Social promotion's on a two-way street

EDUCATION: Though the policy generally is gone, several districts will let limited-English students advance.

Orange County educators are keeping a form of social promotion for limited-English students, a position backed by the state despite its mandate against the practice.

The educators say the different policies for English learners are fair because it can take up to five years to fully learn a foreign language and meet grade-level standards. Being held back could discourage English learners, most of whom are Hispanic, a group whose school dropout rate is almost three times that of whites, they say.

California last year called for an end to social promotion _ the practice of promoting students based on their age rather than their academic progress _ in a law that requires school districts to create and enforce minimum standards for promoting students in grades 2-8, starting when school ends this June.

But a 1998 California Department of Education advisory said it would be “inappropriate” for districts to judge English learners on material they haven’t been taught, even though they aren’t exempt from the social promotion law.

More than a year later, the advisory has spawned a flurry of different policies for promoting English learners.

Capistrano Unified and Fullerton School districts, for example, will promote students with less than three years of English instruction based primarily on how fast they are learning their new language rather than academic performance alone.

Saddleback Valley Unified will consider how long students have been learning English, test scores and language proficiency _ even in their native language _ before deciding to hold a child back.

Students, especially those on waivers in bilingual education programs, may be tested in Spanish to see whether they are making academic progress.

The law ending social promotion follows years of complaints from the business community that many high school graduates lack basic skills. Many educators opposed the measure, saying students who are held back are more likely to get discouraged and drop out of school.

At the beginning of this school year, many districts blanketed parents with letters informing them of the law. Schools this semester have begun flagging students who are failing and getting them extra help in an attempt to prevent them from being held back.

“The law does not address (English learners) at all,” said Stephanie Paggi, curriculum director at Garden Grove Unified, where English learners comprise nearly half the enrollment next year, and the majority in some schools.

“(But) when it’s the majority of your population, you have to consider it. ” Claudia Dominguez was relieved that her 8-year-old son won’t be judged on language alone at Gates Elementary School in Lake Forest.

He was flagged as at risk of being held back, but is making progress in an after-school program, she said.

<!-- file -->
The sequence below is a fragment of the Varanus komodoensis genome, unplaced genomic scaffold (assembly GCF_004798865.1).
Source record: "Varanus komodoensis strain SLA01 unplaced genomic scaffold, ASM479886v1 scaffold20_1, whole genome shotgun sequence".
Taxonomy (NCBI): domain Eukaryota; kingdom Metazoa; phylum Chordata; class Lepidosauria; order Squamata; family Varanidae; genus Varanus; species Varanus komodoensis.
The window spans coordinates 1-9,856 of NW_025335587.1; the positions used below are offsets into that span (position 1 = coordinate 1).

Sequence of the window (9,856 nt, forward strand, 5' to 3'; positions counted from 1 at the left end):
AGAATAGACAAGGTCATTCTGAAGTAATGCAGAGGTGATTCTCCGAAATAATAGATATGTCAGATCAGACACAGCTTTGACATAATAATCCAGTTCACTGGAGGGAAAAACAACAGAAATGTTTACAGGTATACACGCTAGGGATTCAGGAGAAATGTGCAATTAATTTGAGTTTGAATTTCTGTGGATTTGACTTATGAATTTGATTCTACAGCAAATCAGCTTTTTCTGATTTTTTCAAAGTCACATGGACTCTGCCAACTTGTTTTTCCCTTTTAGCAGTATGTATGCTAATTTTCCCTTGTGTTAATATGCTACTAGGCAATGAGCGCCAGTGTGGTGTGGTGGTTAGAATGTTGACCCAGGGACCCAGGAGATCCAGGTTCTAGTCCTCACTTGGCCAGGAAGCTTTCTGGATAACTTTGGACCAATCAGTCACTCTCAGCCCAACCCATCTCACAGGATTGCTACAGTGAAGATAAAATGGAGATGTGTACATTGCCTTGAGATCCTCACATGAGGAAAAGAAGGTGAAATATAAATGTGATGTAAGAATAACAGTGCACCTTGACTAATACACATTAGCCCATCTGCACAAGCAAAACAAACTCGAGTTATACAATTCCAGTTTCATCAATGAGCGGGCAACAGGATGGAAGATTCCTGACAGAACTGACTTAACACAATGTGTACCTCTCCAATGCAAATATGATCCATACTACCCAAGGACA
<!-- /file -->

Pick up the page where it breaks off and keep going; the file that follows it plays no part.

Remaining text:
“He has a hard time with English,” said Dominguez, who is trying to learn English along with her son, struggling with him at home over the words in his school books.

“At home, everything’s in Spanish. With his aunts and uncles, everything’s in Spanish, and his friends mix both English and Spanish. “

But some parents said they wouldn’t mind if their children were held back because they didn’t know English. That would mirror schools in Mexico, which wouldn’t promote them if they failed one class.

“It would be fine with me, because they’re going to need the language in this country,” said Maricruz Arreola, whose three daughters moved here from Guanajuato, Mexico, in August.

School districts suffering from overcrowding, such as Anaheim City, also have concerns about space. More than half of all pupils there last year were English learners.

“Numbers-wise, if we started retaining all of these children, we’d have to build new schools,” said Phyllis Reed, Anaheim City director of pupil services. “But that doesn’t mean we’re just going to promote kids because we don’t have space for them. ” Critics say the different policies for English learners are puzzling, and that all students should be subject to the same standards.

“If we’re not careful, we go back to social promotion for those folks who aren’t fully English fluent,” said Lloyd Davis, a school board member in Buena Park School District, which is scheduled to review its own policy shortly.

But others, including some early opponents of bilingual education, say schools need to give English learners a chance to catch up after Proposition 227, the voter referendum that ended bilingual education in 1998 except for those schools that secured waivers to continue it.

“Common sense tells me that teachers should use their professional judgment in those areas,” said Kim Guth, a board member in Fullerton School District who supported Prop. 227.

“The (English) immersion thing is a long process,” said Bill Lewis, a board member in Orange Unified, which voted to end bilingual education in 1997, before Prop. 227.

“You gotta cut ’em a little bit of slack,” he said.



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